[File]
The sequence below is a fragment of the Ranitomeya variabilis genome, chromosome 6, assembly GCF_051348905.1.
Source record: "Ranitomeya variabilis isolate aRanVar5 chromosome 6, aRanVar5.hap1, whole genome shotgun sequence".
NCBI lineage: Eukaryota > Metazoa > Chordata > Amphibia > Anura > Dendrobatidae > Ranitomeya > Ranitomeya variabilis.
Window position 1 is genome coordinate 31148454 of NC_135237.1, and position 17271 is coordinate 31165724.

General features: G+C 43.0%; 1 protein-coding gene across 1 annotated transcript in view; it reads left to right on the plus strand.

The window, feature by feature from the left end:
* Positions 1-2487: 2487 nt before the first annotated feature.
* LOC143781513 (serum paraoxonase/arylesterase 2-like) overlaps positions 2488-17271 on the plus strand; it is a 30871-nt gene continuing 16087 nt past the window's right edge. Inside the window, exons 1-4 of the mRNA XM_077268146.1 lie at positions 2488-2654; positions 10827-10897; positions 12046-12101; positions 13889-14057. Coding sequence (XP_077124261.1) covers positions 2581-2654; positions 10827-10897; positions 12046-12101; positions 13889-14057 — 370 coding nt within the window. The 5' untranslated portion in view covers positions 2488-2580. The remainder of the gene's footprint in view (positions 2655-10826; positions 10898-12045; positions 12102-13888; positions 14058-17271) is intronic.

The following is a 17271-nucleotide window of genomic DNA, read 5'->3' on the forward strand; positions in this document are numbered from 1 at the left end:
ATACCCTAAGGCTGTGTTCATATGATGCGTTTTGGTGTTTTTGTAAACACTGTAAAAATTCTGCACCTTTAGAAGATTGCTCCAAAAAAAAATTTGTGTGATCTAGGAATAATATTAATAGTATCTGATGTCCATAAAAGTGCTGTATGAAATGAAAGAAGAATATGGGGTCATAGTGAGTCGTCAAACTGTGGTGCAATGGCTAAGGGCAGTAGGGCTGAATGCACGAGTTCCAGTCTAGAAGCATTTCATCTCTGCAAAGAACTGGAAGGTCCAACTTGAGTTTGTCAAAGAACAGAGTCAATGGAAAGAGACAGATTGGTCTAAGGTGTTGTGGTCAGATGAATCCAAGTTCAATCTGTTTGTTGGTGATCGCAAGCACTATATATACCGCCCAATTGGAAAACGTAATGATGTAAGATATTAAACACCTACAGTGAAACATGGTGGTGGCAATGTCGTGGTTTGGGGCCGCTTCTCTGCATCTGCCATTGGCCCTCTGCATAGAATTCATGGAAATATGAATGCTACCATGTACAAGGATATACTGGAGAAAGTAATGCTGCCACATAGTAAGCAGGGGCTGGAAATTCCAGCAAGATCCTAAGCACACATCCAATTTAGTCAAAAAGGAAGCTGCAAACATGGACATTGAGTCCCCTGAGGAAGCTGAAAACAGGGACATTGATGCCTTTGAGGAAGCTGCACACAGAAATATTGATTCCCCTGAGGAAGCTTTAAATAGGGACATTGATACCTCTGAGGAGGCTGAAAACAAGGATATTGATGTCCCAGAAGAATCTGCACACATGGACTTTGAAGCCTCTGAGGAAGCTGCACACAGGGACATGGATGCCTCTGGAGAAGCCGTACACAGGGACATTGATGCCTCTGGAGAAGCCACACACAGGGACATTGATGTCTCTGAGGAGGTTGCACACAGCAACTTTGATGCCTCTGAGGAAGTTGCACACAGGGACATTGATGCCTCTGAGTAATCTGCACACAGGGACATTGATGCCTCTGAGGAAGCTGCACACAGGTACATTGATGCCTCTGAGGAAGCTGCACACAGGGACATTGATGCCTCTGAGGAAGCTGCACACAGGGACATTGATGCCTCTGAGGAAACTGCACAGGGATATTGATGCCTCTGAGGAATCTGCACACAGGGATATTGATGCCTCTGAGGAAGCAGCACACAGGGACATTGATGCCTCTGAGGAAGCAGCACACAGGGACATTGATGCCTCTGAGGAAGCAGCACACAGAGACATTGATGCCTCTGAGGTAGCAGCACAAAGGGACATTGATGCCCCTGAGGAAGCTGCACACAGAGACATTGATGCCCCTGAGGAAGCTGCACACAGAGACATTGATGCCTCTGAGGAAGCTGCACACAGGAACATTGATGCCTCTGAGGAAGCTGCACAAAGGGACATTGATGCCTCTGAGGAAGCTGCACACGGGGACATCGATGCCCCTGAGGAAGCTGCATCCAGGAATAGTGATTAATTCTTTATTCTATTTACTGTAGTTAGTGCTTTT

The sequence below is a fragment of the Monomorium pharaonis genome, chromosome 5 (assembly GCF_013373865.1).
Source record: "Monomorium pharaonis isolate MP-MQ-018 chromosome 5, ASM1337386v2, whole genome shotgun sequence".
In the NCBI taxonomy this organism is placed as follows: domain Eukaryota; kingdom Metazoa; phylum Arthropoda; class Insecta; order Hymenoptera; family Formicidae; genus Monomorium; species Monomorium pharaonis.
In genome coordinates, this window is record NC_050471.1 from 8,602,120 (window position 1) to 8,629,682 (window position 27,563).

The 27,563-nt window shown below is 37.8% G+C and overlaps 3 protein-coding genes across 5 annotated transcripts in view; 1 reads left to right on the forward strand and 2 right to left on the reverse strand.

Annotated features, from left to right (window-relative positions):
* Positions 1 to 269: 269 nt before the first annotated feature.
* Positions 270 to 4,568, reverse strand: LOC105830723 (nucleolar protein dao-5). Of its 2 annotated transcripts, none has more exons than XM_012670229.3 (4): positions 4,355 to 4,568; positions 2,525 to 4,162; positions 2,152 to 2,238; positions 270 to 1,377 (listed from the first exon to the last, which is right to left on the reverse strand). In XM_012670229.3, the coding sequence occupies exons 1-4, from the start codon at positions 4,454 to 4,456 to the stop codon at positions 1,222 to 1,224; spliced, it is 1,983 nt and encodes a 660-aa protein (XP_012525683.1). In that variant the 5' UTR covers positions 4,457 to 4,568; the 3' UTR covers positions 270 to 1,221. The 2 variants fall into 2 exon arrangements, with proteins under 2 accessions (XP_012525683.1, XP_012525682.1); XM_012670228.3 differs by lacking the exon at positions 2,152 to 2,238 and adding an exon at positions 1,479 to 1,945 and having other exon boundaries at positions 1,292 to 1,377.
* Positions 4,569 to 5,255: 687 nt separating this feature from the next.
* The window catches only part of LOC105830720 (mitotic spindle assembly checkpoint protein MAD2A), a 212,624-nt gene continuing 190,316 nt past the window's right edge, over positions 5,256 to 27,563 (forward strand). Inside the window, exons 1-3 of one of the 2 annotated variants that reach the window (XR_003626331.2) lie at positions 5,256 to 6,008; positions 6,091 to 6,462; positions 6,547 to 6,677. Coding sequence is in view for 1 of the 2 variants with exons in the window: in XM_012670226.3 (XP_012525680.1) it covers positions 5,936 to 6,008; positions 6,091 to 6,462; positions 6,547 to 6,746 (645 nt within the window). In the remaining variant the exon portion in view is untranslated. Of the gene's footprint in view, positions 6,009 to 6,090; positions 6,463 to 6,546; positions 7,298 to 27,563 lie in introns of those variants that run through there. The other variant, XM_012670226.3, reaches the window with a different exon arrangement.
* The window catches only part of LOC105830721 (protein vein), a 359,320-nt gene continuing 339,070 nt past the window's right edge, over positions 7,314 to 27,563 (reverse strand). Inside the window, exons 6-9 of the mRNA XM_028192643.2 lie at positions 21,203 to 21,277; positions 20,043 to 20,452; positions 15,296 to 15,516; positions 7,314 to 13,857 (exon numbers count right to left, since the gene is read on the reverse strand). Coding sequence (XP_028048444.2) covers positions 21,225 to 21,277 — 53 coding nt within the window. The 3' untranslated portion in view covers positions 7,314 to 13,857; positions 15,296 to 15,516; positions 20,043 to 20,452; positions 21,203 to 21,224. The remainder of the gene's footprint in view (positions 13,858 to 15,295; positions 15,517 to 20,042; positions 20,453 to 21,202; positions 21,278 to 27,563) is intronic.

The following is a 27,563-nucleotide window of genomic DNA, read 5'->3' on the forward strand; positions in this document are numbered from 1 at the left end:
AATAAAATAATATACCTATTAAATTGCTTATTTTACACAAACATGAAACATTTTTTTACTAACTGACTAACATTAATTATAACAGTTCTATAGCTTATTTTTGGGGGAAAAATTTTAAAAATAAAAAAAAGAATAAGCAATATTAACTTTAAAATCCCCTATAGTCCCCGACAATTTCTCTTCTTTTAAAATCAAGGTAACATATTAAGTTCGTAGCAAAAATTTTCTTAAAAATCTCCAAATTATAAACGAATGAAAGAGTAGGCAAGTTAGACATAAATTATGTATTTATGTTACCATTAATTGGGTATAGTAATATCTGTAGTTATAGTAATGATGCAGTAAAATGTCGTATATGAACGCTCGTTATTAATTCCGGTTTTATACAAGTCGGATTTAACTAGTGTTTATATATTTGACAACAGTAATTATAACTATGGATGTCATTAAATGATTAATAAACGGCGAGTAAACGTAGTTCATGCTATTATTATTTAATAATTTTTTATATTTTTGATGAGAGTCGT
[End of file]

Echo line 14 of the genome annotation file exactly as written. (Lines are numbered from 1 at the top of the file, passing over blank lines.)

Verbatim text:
In genome coordinates, this window is record NC_050471.1 from 8,602,120 (window position 1) to 8,629,682 (window position 27,563).